Body mass index
Karnofsky performance status
Louis DN, Ohgaki H, Wiestler OD, Cavenee WK, Burger PC, Jouvet A, et al. The 2007 WHO classification of tumours of the central nervous system. Acta Neuropathol. 2007;114:97–109.
Stupp R, Mason WP, van den Bent MJ, Weller M, Fisher B, Taphoorn MJ, et al. Radiotherapy plus concomitant and adjuvant temozolomide for glioblastoma. N Engl J Med. 2005;352:987–96.
Aum DJ, Kim DH, Beaumont TL, Leuthardt EC, Dunn GP, Kim AH. Molecular and cellular heterogeneity: the hallmark of glioblastoma. Neurosurg Focus. 2014;37:E11.
Han S, Meng L, Han S, Wang Y, Wu A. Plasma IGFBP-2 levels after postoperative combined radiotherapy and chemotherapy predict prognosis in elderly glioblastoma patients. PLoS One. 2014;9:e93791.
Han S, Zhang C, Li Q, Dong J, Liu Y, Huang Y, et al. Tumour-infiltrating CD4(+) and CD8(+) lymphocytes as predictors of clinical outcome in glioma. Br J Cancer. 2014;110:2560–8.
Rutledge WC, Kong J, Gao J, Gutman DA, Cooper LA, Appin C, et al. Tumor-infiltrating lymphocytes in glioblastoma are associated with specific genomic alterations and related to transcriptional class. Clin Cancer Res. 2013;19:4951–60.
Lohr J, Ratliff T, Huppertz A, Ge Y, Dictus C, Ahmadi R, et al. Effector T-cell infiltration positively impacts survival of glioblastoma patients and is impaired by tumor-derived TGF-beta. Clin Cancer Res. 2011;17:4296–308.
Liang J, Piao Y, Holmes L, Fuller GN, Henry V, Tiao N, et al. Neutrophils promote the malignant glioma phenotype through S100A4. Clin Cancer Res. 2014;20:187–98.
Fossati G, Ricevuti G, Edwards SW, Walker C, Dalton A, Rossi ML. Neutrophil infiltration into human gliomas. Acta Neuropathol. 1999;98:349–54.
Iwatsuki K, Kumara E, Yoshimine T, Nakagawa H, Sato M, Hayakawa T. Elastase expression by infiltrating neutrophils in gliomas. Neurol Res. 2000;22:465–8.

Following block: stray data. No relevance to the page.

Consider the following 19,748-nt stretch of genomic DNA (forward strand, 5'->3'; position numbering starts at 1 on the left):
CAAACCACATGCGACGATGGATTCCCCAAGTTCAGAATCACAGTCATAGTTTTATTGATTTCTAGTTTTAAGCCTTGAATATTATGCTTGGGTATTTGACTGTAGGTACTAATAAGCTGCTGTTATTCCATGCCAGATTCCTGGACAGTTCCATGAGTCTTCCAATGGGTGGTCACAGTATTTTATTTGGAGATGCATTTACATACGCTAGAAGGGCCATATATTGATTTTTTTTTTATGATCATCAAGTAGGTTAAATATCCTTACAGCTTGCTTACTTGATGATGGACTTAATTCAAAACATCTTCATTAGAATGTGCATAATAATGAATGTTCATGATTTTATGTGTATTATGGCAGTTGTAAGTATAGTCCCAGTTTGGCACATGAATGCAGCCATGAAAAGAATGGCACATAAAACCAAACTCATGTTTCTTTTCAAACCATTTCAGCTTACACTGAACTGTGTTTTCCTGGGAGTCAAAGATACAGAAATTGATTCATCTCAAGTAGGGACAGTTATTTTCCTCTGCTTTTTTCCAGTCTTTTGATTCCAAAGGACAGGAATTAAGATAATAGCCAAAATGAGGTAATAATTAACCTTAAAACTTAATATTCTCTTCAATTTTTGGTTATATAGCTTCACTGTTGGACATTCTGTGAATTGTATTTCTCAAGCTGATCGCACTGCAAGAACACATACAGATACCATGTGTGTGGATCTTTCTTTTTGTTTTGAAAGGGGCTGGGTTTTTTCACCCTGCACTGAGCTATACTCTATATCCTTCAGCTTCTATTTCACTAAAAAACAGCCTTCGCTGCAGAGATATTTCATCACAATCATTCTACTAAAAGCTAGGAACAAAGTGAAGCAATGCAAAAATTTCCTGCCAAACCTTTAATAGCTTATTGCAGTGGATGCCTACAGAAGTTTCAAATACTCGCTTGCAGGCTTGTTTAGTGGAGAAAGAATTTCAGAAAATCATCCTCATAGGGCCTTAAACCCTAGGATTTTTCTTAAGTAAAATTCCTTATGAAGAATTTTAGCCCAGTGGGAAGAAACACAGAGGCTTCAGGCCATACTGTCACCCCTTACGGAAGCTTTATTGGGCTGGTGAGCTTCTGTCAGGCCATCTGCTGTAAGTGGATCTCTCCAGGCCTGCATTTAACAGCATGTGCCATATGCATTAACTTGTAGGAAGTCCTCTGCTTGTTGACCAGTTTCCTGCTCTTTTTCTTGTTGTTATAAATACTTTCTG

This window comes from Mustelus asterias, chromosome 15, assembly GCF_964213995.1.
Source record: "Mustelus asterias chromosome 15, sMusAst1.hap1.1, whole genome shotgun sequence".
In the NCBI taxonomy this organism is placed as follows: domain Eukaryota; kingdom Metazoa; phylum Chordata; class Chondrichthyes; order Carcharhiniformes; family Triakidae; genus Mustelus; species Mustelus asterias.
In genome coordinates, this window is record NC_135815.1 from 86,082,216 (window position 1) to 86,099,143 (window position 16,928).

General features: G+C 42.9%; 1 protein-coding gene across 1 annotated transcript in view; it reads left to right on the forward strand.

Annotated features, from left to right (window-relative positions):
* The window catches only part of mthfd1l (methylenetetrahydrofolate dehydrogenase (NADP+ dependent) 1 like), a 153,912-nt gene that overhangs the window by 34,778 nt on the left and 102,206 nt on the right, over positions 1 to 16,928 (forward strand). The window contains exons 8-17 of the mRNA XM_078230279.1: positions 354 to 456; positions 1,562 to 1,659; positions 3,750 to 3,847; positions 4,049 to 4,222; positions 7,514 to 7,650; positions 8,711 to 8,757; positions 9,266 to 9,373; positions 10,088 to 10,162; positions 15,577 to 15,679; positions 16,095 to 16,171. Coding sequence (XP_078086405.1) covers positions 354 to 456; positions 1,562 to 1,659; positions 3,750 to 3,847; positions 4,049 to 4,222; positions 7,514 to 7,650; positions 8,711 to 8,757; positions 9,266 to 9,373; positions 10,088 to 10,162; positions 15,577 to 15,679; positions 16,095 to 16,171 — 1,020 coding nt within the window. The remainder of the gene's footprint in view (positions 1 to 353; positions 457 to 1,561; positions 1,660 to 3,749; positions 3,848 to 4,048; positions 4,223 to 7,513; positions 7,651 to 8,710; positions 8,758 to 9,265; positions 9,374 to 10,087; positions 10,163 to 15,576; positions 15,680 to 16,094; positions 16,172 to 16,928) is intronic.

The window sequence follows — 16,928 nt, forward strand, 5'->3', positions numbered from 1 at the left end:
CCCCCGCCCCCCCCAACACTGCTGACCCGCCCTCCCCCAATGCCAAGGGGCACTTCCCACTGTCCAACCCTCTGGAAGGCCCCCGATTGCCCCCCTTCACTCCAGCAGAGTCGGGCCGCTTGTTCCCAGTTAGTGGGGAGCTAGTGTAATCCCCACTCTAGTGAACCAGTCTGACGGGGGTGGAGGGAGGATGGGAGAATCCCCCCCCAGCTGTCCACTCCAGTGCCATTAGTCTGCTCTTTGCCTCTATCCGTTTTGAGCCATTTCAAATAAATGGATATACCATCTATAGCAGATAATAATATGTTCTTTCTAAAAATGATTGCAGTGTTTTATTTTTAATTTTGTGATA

Kmiecik J, Poli A, Brons NH, Waha A, Eide GE, Enger PØ, et al. Elevated CD3+ and CD8+ tumor-infiltrating immune cells correlate with prolonged survival in glioblastoma patients despite integrated immunosuppressive mechanisms in the tumor microenvironment and at the systemic level. J Neuroimmunol. 2013;264:71–83.
Bambury RM, Teo MY, Power DG, Yusuf A, Murray S, Battley JE, et al. The association of pre-treatment neutrophil to lymphocyte ratio with overall survival in patients with glioblastoma multiforme. J Neurooncol. 2013;114:149–54.
McNamara MG, Lwin Z, Jiang H, Templeton AJ, Zadeh G, Bernstein M, et al. Factors impacting survival following second surgery in patients with glioblastoma in the temozolomide treatment era, incorporating neutrophil/lymphocyte ratio and time to first progression. J Neurooncol. 2014;117:147–52.
Szkandera J, Absenger G, Liegl-Atzwanger B, Pichler M, Stotz M, Samonigg H, et al. Elevated preoperative neutrophil/lymphocyte ratio is associated with poor prognosis in soft-tissue sarcoma patients. Br J Cancer. 2013;108:1677–83.
Feng JF, Huang Y, Chen QX. Preoperative platelet lymphocyte ratio (PLR) is superior to neutrophil lymphocyte ratio (NLR) as a predictive factor in patients with esophageal squamous cell carcinoma. World J Surg Oncol. 2014;12:58.